The Minister for Health Stephen Donnelly has approved the 2022 National Service Plan for the HSE which aims to reduce waiting lists, build hospital and other service capacity and continue to support the progress of important Sláintecare reforms.

The National Service Plan outlines the health and social care services that will be provided to the people of Ireland in 2022 within the allocated budget of €20.7bn.

The Minister for Health Stephen Donnelly said:

This is the largest financial allocation ever received by the health and social care services and it comes at a time when we are continuing to deliver reforms and improvements based on the recommendations of the Sláintecare report towards the delivery of Universal Healthcare.

This National Service Plan for 2022 will improve outcomes for people who need to engage with our public health service, continue to see capacity increased, build on the reforms and improve timely access.

The Plan supports health objectives set out in the Programme for Government, bringing us closer to Universal Healthcare, sees a huge focus on the promotion of Women’s Health, and in the post-COVID-19 environment we also focus on supporting positive Mental Health and Wellbeing amongst others.”

Mr Paul Reid, CEO of the HSE said:

There is now renewed hope that we are moving towards a more normal environment in which we can tackle waiting lists, change and improve how we do many things and build on innovations made during the pandemic. During 2022, we will work to identify practical means to deal with the huge task in front of us to provide badly needed services to people who have been waiting for a long time.

We remain deeply grateful for the public’s support and for the hard work and dedication of our HSE staff and look forward to continuing collaborative working in the coming year and using public funds to further improve the services we provide to the public.”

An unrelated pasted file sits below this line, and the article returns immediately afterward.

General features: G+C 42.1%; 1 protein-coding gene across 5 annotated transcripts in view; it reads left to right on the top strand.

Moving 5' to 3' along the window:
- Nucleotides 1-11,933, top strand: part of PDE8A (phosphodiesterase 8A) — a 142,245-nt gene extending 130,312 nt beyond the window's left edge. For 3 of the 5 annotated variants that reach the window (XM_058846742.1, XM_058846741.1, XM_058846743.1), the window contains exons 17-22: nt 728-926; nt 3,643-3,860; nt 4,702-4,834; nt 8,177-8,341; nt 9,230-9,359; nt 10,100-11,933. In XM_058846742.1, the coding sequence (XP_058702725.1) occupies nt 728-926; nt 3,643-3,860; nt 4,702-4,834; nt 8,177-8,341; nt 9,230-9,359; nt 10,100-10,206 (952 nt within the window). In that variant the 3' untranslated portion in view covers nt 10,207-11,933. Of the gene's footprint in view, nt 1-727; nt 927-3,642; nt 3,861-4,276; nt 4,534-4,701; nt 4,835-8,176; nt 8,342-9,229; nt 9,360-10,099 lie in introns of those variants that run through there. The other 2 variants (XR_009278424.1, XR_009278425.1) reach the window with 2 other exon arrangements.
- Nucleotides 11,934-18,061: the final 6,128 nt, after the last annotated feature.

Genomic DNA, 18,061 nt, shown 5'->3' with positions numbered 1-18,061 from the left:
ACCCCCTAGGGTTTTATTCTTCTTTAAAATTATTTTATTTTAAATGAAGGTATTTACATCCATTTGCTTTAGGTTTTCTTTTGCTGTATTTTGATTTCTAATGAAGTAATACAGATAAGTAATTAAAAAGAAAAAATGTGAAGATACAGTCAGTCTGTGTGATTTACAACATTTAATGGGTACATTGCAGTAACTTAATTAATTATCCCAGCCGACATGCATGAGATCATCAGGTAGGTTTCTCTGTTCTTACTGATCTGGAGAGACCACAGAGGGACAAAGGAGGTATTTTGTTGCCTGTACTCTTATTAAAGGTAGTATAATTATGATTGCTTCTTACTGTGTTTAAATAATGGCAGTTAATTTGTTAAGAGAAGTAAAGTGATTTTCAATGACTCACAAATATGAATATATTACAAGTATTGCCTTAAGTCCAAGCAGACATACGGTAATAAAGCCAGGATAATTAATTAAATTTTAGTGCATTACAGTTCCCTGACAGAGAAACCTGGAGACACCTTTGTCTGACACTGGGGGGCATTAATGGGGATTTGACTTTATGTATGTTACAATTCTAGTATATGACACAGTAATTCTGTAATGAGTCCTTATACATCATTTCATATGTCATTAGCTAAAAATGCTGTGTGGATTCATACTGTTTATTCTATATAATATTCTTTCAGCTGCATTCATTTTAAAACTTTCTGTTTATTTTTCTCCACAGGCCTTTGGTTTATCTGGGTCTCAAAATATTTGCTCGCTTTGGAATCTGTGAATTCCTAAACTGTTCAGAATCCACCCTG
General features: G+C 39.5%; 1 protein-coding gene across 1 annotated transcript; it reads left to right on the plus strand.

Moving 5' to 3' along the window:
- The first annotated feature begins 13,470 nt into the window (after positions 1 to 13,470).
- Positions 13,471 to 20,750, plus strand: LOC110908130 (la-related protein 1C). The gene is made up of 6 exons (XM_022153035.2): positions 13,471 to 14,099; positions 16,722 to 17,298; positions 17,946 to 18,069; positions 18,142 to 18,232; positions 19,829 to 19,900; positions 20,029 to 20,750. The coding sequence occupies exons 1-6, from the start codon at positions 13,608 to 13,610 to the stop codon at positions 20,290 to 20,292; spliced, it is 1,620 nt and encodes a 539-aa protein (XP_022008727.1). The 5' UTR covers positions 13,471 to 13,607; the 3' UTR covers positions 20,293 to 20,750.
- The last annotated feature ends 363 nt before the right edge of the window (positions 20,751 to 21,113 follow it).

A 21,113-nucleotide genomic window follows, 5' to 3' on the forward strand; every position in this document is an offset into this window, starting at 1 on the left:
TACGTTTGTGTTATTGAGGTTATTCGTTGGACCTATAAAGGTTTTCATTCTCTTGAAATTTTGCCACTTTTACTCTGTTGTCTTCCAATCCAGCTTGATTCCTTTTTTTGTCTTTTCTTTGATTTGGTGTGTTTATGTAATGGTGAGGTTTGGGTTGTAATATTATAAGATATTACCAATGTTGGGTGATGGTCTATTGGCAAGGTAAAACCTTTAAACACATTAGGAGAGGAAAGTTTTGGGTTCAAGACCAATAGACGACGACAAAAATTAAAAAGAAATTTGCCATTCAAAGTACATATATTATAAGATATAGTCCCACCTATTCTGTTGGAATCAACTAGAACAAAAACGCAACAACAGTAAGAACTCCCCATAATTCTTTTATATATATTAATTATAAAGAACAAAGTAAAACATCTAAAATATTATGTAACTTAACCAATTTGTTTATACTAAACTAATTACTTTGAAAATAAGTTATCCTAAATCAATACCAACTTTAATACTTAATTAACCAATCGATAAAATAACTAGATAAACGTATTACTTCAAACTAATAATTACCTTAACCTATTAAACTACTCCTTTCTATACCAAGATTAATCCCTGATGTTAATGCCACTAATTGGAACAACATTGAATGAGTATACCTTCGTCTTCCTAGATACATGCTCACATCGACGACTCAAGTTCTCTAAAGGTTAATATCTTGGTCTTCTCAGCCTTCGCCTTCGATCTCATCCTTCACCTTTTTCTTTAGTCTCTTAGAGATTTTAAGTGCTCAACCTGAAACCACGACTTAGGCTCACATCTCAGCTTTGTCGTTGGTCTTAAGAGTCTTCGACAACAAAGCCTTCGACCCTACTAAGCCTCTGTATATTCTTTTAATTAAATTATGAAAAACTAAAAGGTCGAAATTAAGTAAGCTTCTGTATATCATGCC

On the HSE’s priorities for 2022, Ciarán Devane, HSE Chairman said:

Our key focus continues to be the provision of safe health and social care services and, simultaneously, the progression of fundamental reforms across our entire service delivery model in areas such as the delivery of Sláintecare, addressing waiting lists and waiting list times, women’s health and mental health services, along with national strategies.

Good governance, including rigorous and meaningful risk oversight and the monitoring of performance against clearly defined targets is a key element in assuring that services can be delivered in a way that maximises both quality and value.

The NSP envisages that bed numbers within acute settings will significantly increase, including 1,146 additional acute beds by the end of 2022 (849 of which will be open by end-2021) and 19 additional critical care beds, to bring the total number of adult critical care beds to 340 by the end of 2022.

The funding for the Enhanced Community Care Programme will see completion of the roll-out of 96 Community Healthcare Networks (CHNs) and 30 community specialist teams for older persons, as well as the establishment of 30 community specialist teams for people living with chronic disease, reducing our dependence on a hospital-centric model of care.

Crisis resolution services in mental health will continue to develop, with the addition of three teams and cafes in place by year-end, providing 900 additional interventions as alternatives to acute inpatient care and ED presentations. The CAMHS telehealth hubs initiative will also progress, developing two further hubs in 2022 with an anticipated 200 new service users seen. And the new National Forensic Mental Health Service will be opened in Portane with an initial 110 beds, increasing to 130 during 2022. Increased resourcing of specialist eating disorder teams will support an additional 660 new cases per year and additional early intervention in psychosis teams will support an additional 335 service users.

120,000 additional hours of personal assistant supports, and 30,000 additional hours of home support will be delivered in disability services. This will expand and enhance supports for people to live self-directed lives in their own communities. We will also establish three additional specialist centre-based services to provide 4,032 respite nights to 90 children and will be transitioning 63 people (with disabilities) under the age of 65 from nursing homes and to the community.

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